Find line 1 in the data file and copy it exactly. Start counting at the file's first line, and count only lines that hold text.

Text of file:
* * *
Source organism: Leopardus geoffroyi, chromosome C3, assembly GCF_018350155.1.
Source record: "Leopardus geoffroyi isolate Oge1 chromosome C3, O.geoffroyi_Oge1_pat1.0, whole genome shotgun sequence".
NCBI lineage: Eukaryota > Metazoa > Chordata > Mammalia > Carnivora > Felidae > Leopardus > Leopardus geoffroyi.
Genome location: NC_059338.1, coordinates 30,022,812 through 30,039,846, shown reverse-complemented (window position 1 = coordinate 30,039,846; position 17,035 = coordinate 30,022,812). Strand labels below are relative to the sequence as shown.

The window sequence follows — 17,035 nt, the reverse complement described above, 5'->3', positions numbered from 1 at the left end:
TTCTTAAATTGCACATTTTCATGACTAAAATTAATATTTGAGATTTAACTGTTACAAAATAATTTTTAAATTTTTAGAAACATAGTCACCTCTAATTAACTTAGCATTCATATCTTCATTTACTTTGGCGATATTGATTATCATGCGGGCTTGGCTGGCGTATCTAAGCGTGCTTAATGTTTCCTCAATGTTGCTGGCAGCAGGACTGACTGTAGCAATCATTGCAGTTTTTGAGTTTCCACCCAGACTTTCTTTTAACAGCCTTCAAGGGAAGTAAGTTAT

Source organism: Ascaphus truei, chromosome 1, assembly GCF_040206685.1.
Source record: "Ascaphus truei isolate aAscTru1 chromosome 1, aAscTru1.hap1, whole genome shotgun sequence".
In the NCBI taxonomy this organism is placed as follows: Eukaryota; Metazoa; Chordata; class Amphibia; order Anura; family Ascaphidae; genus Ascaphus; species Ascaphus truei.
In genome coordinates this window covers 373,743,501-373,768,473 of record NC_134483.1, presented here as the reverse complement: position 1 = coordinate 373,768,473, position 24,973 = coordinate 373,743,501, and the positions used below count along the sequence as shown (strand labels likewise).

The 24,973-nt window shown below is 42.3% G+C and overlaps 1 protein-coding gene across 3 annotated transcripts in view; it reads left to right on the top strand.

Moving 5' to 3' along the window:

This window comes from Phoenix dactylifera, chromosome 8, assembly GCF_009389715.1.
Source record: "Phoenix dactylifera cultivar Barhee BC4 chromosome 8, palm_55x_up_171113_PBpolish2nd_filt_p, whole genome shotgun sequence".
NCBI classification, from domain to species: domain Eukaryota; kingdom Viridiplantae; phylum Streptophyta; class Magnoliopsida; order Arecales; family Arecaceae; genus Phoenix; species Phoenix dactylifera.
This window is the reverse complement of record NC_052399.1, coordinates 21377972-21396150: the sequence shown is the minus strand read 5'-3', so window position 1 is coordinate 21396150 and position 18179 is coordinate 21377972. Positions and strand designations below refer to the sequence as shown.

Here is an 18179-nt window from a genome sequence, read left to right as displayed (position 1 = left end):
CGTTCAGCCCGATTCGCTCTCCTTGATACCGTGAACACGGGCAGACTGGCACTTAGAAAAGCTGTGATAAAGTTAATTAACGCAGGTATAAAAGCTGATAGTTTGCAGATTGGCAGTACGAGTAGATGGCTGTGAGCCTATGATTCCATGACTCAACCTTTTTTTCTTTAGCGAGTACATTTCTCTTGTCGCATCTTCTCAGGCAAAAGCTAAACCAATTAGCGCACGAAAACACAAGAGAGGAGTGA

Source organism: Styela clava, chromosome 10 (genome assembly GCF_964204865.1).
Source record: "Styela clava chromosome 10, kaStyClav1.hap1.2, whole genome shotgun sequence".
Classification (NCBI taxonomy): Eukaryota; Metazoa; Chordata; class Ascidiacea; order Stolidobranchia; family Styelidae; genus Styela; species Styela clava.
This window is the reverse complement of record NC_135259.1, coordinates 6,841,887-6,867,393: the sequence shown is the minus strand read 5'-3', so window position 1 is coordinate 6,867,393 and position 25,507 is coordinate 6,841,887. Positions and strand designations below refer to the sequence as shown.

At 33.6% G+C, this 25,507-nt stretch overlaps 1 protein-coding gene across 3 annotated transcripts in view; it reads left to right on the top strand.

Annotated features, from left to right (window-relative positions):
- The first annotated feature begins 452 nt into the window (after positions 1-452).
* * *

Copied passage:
Source organism: Leopardus geoffroyi, chromosome C3, assembly GCF_018350155.1.